RE: [discuss] BTS overflow handling, was: [PATCH] perf_counter: Fixa race on perf_counter_ctx

From: Metzger, Markus T
Date: Thu Sep 03 2009 - 10:26:37 EST

>-----Original Message-----
>From: Peter Zijlstra [mailto:a.p.zijlstra@xxxxxxxxx]
>Sent: Tuesday, September 01, 2009 3:53 PM
>To: Metzger, Markus T
>Cc: Ingo Molnar; tglx@xxxxxxxxxxxxx; hpa@xxxxxxxxx; markus.t.metzger@xxxxxxxxx; linux-
>kernel@xxxxxxxxxxxxxxx; Paul Mackerras
>Subject: RE: [discuss] BTS overflow handling, was: [PATCH] perf_counter: Fix a race on
>On Tue, 2009-09-01 at 14:32 +0100, Metzger, Markus T wrote:

>> >This makes me wonder how much time it takes to drain these buffers, it
>> >is at all possible to optimize that code path into oblivion, or will
>> >nothing be fast enough?
>> Are you saying that we should rather speed up that code path than try to
>> defer all the work? There definitely is a lot of redundant work done on
>> the generic path.
>> I did a few experiments where I would drain only parts of the buffer.
>> I could not drain too much before the system would hang.
>> Besides, that does not sound too robust to me. Would it sill work on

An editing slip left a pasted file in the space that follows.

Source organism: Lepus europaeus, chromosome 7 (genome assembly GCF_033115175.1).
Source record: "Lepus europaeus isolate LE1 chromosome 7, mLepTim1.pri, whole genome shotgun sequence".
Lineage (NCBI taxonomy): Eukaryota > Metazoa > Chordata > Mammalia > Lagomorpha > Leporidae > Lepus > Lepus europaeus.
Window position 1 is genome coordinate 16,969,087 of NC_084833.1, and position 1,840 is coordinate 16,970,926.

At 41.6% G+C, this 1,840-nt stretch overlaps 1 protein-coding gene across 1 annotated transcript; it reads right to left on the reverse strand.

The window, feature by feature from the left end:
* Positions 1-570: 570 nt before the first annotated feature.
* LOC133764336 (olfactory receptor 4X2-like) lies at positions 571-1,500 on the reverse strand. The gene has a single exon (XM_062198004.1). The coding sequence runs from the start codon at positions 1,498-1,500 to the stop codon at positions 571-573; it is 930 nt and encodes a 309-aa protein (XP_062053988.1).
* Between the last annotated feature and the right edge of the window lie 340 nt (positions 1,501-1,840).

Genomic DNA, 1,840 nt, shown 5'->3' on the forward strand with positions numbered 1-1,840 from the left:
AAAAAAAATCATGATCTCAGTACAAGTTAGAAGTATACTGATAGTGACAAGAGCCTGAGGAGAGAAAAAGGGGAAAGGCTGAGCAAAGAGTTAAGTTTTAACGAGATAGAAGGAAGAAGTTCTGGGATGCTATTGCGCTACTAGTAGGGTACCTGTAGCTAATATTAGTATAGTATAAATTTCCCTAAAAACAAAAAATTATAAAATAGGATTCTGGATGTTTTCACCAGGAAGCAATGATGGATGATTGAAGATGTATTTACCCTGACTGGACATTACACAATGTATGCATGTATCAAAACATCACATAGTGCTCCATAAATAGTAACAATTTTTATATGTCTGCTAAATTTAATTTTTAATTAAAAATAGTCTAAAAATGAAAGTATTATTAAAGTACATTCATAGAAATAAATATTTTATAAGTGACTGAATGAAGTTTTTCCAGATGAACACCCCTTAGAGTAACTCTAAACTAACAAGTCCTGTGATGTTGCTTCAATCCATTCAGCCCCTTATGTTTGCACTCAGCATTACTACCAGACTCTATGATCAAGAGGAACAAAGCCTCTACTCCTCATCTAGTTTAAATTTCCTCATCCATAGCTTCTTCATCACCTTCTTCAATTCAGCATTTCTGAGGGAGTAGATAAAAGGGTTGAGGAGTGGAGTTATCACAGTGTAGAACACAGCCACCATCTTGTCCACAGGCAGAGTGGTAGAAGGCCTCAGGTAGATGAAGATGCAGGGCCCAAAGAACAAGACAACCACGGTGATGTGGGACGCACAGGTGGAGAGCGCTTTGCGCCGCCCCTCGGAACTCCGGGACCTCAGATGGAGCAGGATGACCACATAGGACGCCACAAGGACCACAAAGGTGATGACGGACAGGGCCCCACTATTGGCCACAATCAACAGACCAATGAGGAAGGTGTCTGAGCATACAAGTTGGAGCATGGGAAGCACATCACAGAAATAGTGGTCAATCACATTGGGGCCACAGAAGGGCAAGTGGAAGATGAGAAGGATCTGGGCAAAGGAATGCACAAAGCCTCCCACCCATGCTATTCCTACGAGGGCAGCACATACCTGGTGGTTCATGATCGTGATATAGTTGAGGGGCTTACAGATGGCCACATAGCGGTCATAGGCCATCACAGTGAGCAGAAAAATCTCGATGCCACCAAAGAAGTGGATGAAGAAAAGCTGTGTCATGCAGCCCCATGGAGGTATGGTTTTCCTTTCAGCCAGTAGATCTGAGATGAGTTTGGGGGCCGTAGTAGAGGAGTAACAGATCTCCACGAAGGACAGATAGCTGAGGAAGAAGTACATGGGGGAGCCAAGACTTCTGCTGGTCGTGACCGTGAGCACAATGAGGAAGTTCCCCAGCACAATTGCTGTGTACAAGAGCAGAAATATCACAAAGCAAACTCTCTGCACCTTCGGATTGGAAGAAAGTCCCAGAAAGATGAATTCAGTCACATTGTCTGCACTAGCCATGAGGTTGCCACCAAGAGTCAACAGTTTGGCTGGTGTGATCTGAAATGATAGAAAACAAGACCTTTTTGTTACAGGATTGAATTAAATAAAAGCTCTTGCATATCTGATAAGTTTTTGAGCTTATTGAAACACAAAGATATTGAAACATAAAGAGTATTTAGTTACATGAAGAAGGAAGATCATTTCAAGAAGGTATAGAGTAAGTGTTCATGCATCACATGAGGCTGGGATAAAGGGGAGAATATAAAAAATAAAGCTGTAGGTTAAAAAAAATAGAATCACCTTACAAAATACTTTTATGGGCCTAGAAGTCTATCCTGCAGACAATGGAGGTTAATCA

>> a slower system? Or on a faster one? Or on a fully loaded one?
>Base cpu speed is what counts, load is not interesting.
>Also it seems a normalizing property, the slower the cpu the less
>branches it can process per time unit, so less data to process.
>But yes, I was suggesting to optimize this, since the current way of
>calling perf_counter_output() multiple times is massively bloated.

This seems to do the trick - at least on my box.

I prepare the header, then do a single perf_output_begin()/perf_output_end()
pair, and between those two, I drain the entire 2048 records BTS buffer -
pretty much the same way as perf_counter_output() does.

We could optimize this further by providing specialized draining functions,
one for each combination of PERF_SAMPLE_ bits, but it seems to be fast
enough the way it is.

Holding the output lock that long does not seem to be a problem.
I can do perf record -a -o /dev/null -e branches -c 1 and I don't get a
hrtimer warning in dmesg.

When I do a perf record -e branches -c 1 true in parallel, I do not get
any trace, though. And perf does not report an error, either.

I copied some of the generic sampling code; I'll try to restructure it
a bit so I can call a generic function to do the actual sampling - provided
this is still fast enough.

How would we make sure it works on other boxes, as well?
Is there a way for me to detect that I'm not handling the interrupt fast enough?

I found another "kernel hangs" bug that is reproducible with 'normal' profiling:

when I do sudo perf record -e instructions -c 1000000 -a -o /dev/null
then unplug and replug one cpu
then kill the perf record job
the kernel hangs

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